This summer we are excited to debut our reusable Burnside Beer Mugs.
As a special thank you gift to everyone who makes a donation to the Downtown Providence Parks Conservancy of $25 or more, you will get your very own reusable Burnside Beer Mug as our way of saying thank you for your generosity. The mug isn’t even the best part! Every time you fill your beer mug at Trinity Brewhouse Beer Garden, you will get 4 extra ounces of beer for the same price. So really, it’s the gift that keeps on giving, all summer long.
Each mug features the face of our park’s namesake, General Burnside, drawn by local artist, Alec Thibodeau. We sat down with Alec to learn a little more about his process and his artwork.
Historical figures often carry problematic elements in their biographies (Lovecraft’s racism, for instance). From an aesthetic standpoint what’s intriguing to me about using early black and white photographic portraits as reference imagery is their tendency toward compositional formality. People hadn’t yet explored all the ways they could behave in front of a camera: like communicating emotional information… or misinformation. They sat still, probably at the photographer’s direction in consideration of slower camera shutter speeds. This is true for Burnside’s time – so referencing one of his photos for a drawing means scrutinizing a relatively neutral countenance for clues to his temperament. And this interpretive task can push a drawing into unexpected directions. Toward the end of Lovecraft’s life, smaller and faster cameras had begun to expand photography as a creative medium. There’s a photo of him and two other writers against a wall with their lengthened shadows behind them… clearly influenced by recent trends in Expressionism.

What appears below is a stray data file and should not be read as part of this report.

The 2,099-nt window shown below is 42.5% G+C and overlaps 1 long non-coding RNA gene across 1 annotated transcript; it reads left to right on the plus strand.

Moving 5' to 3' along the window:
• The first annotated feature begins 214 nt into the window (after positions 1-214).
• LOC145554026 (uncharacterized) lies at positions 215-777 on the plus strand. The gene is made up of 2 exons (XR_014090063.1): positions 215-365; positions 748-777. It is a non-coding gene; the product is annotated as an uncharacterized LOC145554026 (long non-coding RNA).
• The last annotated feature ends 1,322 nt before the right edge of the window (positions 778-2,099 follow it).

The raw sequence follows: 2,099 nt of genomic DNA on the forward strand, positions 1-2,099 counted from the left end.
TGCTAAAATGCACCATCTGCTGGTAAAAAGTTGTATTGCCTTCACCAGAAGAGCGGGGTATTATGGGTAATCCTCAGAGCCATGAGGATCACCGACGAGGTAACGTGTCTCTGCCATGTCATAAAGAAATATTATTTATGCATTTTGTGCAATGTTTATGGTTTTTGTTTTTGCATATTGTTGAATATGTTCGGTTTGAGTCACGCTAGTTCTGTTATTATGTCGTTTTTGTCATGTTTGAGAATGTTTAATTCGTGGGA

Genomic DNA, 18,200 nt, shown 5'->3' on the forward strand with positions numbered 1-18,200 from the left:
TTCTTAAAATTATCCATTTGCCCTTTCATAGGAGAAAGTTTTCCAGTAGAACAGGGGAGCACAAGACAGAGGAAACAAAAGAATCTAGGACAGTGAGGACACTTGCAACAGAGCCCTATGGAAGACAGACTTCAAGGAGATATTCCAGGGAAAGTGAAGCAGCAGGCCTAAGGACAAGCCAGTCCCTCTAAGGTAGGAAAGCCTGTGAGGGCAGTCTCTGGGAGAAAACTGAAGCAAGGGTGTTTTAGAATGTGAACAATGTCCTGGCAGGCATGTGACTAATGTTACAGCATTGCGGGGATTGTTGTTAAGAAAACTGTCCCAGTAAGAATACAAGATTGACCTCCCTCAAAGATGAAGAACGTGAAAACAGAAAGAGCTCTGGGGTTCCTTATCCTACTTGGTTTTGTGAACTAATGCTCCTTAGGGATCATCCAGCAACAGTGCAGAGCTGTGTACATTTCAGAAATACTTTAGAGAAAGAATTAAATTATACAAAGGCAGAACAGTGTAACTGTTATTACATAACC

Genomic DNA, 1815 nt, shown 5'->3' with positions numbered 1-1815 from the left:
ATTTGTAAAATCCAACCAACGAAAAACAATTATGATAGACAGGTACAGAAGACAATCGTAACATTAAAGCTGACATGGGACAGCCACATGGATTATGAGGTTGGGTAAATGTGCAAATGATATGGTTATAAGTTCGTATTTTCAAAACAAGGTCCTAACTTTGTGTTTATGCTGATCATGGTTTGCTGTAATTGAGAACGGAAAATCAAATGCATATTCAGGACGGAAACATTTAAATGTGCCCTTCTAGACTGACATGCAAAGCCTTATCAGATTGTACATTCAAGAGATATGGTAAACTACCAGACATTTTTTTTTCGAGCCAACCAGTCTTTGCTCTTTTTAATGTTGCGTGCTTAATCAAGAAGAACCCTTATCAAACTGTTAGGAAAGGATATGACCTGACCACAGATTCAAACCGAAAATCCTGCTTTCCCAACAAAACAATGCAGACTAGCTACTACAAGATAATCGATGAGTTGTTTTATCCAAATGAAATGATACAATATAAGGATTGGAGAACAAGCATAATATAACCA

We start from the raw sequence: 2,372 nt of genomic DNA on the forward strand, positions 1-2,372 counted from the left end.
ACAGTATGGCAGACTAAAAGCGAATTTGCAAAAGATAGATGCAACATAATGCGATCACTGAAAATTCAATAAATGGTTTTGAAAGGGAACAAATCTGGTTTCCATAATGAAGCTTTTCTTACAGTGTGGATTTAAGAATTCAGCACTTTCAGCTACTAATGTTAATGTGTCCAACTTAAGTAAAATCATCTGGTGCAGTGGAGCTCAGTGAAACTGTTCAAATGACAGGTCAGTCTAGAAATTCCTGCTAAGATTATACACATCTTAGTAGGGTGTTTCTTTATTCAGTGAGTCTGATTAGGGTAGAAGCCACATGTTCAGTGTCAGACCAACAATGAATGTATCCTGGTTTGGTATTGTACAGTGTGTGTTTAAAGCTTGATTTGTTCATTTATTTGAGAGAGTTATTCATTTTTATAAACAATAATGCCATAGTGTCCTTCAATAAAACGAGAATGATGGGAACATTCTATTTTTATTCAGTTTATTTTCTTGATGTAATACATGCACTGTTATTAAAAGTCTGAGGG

I work from a home studio. My process is varied, depending on the project. Last year while preparing for a solo gallery show I converted my studio into a space for making sculptures. For drawings I use dip pens and bottles of India to create reproducible line art – a practice I started during my experimentations in printmaking. Most of these drawings end up on illustration board, including the Burnside portrait.
My partner Deb Dormody initiated the Music Series in Burnside Park several years ago. During those early seasons I helped out on occasion with hospitality for out-of-town musicians. Some favorite bands I’ve seen play there have been Javelin, Death Vessel, The Mansfield Hornets, Extra Golden, Nomo and Providence Research Ensemble. And my band String Builder performed there last summer (fun until the rain started!).